The Unit of Nutrition and Cancer (UNAC) comprises a multidisciplinary team of epidemiologists, nutritionists, biologists and statisticians. It focuses primarily on aetiological research into the relationship between nutrition and cancer. This includes diet and dietary patterns, body composition and physical activity as possible determinants of cancer, as well as genetic susceptibility in human carcinogenesis. UNAC also researches the role of nutritional factors in the prognosis of cancer patients and survivors. To achieve this, it combines traditional epidemiological approaches with more innovative tools including exposure and susceptibility biomarkers.

Historically, most research by UNAC has been carried out under the European Prospective Investigation into Cancer and Nutrition (EPIC), in collaboration with the European Union, IARC/WHO and Imperial College London ( EPIC is a multicentric cohort study with a primary objective to investigate the relationship between nutrition, lifestyle, genetic and environmental factors and the incidence of cancer and other chronic diseases. UNAC is engaged in several EPIC-related areas of research and leads the working group on gastric and oesophageal cancer. The Unit recently developed new research lines looking at the aetiology of hormone-related cancers, mainly endometrial and ovarian cancers. UNAC also works closely with other EPIC working groups on breast, lung, prostate and colorectal cancers. So far, EPIC has identified more than 90,000 cancer cases and is one of the largest existing studies of this type in the world, pooling data from approximately 500,000 individuals followed for almost 20 years in 10 European countries, including Spain.

There is growing interest in the potential role of nutrition in the prognosis and progression of disease in cancer survivors, mainly in common cancers causally related to diet. Interventional studies are needed to confirm the role of these lifestyle factors on cancer prognosis and to establish specific recommendations. UNAC coordinates a multicentre randomised clinical trial (PREDICOP) to assess the effect of a lifestyle intervention (combining weight control, diet and physical activity) on the risk of recurrence among breast cancer patients, as well as the effect of the intervention on survival and quality of life. This on-going trial aims to include around 2,000 women diagnosed with non-metastatic breast cancer. Participants will be placed either in an intervention or a control group and followed for five years. Patients in the intervention group will take part in a lifestyle programme with two components: the dietary part will aim to achieve a calorie reduction while maintaining nutritional quality; the physical activity part will include supervised exercise sessions of moderate intensity.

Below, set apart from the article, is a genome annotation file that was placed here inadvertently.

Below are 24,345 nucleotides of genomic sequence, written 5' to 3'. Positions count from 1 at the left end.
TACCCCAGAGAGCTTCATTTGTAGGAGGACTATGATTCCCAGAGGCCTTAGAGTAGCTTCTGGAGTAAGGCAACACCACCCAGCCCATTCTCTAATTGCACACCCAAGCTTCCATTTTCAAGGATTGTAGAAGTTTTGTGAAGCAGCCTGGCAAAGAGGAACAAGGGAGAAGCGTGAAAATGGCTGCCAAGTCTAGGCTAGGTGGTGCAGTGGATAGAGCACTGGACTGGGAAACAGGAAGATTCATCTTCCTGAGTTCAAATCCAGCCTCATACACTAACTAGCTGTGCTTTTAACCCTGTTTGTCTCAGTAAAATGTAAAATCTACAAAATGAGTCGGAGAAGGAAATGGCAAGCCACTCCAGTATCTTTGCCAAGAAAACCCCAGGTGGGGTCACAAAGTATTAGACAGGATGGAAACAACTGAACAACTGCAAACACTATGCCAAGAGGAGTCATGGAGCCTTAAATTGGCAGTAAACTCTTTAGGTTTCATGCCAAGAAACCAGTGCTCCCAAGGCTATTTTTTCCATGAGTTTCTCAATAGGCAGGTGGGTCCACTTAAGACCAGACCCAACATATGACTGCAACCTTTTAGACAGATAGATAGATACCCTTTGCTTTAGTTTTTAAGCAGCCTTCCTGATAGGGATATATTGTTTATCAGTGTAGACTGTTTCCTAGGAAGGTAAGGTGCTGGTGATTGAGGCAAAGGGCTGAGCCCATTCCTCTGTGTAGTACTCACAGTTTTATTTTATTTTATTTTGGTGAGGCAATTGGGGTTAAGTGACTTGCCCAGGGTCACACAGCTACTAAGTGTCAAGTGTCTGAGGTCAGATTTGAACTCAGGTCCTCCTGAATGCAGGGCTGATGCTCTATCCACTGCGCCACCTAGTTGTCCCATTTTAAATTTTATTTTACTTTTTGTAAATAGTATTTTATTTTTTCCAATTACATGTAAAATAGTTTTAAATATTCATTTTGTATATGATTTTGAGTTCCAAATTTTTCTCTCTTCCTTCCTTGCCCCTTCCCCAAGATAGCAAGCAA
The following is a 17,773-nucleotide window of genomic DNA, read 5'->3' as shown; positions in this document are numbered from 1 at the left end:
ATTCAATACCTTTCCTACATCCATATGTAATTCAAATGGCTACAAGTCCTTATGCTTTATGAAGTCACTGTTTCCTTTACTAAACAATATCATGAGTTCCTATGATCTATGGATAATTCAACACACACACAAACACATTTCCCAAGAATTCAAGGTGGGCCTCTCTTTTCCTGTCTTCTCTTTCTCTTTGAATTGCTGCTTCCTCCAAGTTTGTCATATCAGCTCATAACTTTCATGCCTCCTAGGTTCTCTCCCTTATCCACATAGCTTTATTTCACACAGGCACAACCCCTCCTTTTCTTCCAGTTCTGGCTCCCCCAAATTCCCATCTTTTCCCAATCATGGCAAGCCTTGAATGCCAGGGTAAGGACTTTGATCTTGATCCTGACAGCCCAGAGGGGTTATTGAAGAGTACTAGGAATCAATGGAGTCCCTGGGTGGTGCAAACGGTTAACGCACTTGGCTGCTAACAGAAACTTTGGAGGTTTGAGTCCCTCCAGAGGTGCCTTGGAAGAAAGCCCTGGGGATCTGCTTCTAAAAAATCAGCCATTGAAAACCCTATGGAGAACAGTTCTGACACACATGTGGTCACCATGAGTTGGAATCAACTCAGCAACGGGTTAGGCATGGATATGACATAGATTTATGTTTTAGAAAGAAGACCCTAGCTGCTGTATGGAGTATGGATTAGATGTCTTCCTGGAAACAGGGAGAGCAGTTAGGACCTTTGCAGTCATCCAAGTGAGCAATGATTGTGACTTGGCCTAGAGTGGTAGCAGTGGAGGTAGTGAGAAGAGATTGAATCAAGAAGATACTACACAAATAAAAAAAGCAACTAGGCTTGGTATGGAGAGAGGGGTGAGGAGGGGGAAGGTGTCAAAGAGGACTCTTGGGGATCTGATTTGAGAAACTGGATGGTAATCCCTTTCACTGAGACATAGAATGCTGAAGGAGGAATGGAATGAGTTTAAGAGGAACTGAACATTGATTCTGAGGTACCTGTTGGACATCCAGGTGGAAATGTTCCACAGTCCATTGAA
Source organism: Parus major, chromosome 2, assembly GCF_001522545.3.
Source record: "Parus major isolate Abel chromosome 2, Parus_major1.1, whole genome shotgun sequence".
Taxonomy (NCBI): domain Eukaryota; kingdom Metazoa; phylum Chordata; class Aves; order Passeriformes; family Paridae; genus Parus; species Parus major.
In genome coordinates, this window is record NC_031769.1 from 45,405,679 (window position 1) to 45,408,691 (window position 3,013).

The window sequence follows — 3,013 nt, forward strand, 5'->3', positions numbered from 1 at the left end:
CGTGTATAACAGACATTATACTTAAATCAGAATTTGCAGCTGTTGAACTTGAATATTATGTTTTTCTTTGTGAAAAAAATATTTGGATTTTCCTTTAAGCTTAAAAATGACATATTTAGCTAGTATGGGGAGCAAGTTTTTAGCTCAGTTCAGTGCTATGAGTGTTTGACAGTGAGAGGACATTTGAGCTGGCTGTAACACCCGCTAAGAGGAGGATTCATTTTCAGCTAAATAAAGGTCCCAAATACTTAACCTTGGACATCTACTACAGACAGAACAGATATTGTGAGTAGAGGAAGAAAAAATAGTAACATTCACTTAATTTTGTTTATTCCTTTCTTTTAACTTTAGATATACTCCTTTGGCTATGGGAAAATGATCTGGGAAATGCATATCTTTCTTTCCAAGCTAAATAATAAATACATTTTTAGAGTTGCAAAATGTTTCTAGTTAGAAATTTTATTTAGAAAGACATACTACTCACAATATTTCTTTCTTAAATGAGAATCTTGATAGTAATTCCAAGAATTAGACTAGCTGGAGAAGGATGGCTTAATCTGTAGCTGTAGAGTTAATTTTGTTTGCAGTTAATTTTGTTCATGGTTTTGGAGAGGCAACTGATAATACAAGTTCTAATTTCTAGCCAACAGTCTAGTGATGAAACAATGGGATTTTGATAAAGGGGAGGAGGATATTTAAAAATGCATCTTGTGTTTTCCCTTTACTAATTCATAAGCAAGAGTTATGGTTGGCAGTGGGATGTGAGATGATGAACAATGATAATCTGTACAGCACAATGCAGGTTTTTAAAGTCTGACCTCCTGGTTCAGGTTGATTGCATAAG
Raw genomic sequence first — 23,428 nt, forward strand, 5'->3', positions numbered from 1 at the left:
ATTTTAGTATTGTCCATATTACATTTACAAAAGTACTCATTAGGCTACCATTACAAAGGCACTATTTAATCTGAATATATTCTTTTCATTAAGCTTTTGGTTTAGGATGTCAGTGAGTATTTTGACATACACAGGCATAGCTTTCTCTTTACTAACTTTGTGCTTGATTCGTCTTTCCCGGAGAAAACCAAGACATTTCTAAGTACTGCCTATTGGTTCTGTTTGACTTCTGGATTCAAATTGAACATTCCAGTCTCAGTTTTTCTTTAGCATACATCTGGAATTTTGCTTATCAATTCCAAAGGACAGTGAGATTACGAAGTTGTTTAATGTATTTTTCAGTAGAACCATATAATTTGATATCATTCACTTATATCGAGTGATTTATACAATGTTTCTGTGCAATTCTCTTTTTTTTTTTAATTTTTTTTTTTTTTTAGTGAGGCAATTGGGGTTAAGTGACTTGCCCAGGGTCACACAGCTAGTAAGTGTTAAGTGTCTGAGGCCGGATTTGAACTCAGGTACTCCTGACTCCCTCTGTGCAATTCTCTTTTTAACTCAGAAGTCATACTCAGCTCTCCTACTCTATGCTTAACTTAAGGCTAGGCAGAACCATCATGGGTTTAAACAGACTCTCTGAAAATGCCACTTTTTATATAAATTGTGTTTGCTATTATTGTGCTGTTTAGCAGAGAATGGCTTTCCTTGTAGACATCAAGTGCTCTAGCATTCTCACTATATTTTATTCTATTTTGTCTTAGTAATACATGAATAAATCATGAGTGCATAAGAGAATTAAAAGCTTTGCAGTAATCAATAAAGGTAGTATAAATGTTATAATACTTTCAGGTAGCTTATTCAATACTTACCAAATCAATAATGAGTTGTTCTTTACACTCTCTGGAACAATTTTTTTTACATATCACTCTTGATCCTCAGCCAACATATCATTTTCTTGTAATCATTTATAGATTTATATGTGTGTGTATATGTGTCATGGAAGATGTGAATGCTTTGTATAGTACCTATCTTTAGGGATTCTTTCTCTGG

UNAC Group

Primary research areas:

  • Gastric cancer: molecular and genetic epidemiology and carcinogenic mechanisms

    UNAC studies the genetic risk factors and genomic determinants of gastric cancer and its precursor lesions. It is also interested in how a molecular classification of gastric cancer may help clinicians with regard to better prognosis and treatment and earlier diagnosis of disease via the identification of novel biomarkers.

  • Nutrition, body composition and physical activity in cancer patients and survivors

    UNAC conducts clinical research into the potential role of dietary and exercise interventions in prognosis and quality of life for breast cancer patients, as well as the role of obesity and body composition in the survival of obesity-related cancers.

  • Nutritional epidemiology, cancer and other chronic diseases

    UNAC studies the role of dietary patterns and dietary components (including potential carcinogens) in the aetiology of several tumour sites. The main areas of interest are chrono-nutrition, dietary patterns, meat and meat-related products, body iron status, inflammatory potential of diet, Mediterranean diet, dietary carcinogens and contaminants, fatty acids and reproductive factors.

  • Polyphenol exposure and cancer

    UNAC examines the relationships between polyphenol and polyphenol-rich foods and the risk of cancer (incidence and prognosis) and related diseases such as diabetes and obesity.
    It aims to improve dietary assessment of polyphenol exposure using dietary questionnaires and objectively-measured nutritional biomarkers.

  • Hormonal and molecular factors associated with endometrial and ovarian cancers

    This new research line at UNAC identifies molecular pathways and susceptibility associated with hormone-related cancers, as well as the potential interactions of these with hormonal and environmental factors, to explain the risk of the disease. This research should provide insights to improve prognosis and treatment of these tumours.